NASA Cuts New Orion Spaceship Over Budget Reasons

NASA wanted to fly astronauts to the International Space Station aboard a new spaceship called Orion by 2013. However, due to budget reasons, the plan has been strapped.

“The window of opportunity for us to accelerate Orion has closed,” program manager Jeff Hanley at NASA’s Johnson Space Center in Houston told reporters.

Launching a new spaceship in 2013, in an effort to replace its retiring space shuttles, was a plan well before its formal 2015 deadline.

This only means that the United States will have no means to transport people to and from space after the shuttle fleet is retired in 2010. In the meantime, NASA will rely on Russia to fly its missions to the space station and private space companies carry its cargo.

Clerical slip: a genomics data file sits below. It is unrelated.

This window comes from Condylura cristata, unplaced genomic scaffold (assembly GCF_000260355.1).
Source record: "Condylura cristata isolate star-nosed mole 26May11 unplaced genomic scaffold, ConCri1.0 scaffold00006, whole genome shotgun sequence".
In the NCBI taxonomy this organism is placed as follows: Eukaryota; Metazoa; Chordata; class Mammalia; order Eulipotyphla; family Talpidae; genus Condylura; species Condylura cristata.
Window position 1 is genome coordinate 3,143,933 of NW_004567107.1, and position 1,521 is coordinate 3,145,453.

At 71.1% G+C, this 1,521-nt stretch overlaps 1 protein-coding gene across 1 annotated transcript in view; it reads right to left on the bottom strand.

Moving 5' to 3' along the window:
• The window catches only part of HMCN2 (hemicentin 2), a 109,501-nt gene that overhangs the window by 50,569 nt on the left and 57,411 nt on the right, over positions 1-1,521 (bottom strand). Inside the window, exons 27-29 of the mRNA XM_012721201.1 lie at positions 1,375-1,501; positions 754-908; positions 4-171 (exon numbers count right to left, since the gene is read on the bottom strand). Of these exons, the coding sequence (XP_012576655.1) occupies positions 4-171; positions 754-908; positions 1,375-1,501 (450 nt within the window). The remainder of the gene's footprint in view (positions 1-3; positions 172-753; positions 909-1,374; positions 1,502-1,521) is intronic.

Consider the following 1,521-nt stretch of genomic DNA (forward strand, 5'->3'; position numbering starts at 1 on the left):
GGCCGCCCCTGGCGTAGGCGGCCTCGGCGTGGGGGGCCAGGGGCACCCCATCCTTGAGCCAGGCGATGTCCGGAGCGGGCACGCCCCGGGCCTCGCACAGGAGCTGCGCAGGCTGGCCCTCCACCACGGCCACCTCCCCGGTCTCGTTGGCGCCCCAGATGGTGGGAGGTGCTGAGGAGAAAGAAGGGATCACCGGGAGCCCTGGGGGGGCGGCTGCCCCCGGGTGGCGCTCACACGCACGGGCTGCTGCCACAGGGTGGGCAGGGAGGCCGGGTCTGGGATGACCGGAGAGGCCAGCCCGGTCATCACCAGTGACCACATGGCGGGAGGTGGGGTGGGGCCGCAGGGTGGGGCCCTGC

NASA hopes to be able to fly an Orion crew to the International Space Station by September 2014.

The space agency will be forced to renegotiate several contracts with companies developing equipment and providing services under the “Constellation” program, which has a goal of landing astronauts on the moon by 2020.

Some contractors include Lockheed Martin Corp, which is developing the Orion spacecraft; Alliant Techsystems’ ATK Launch Systems; The Boeing Co; Pratt & Whitney Rocketdyne, a United Technologies Corp company, which are working on the next generation rockets for future missions.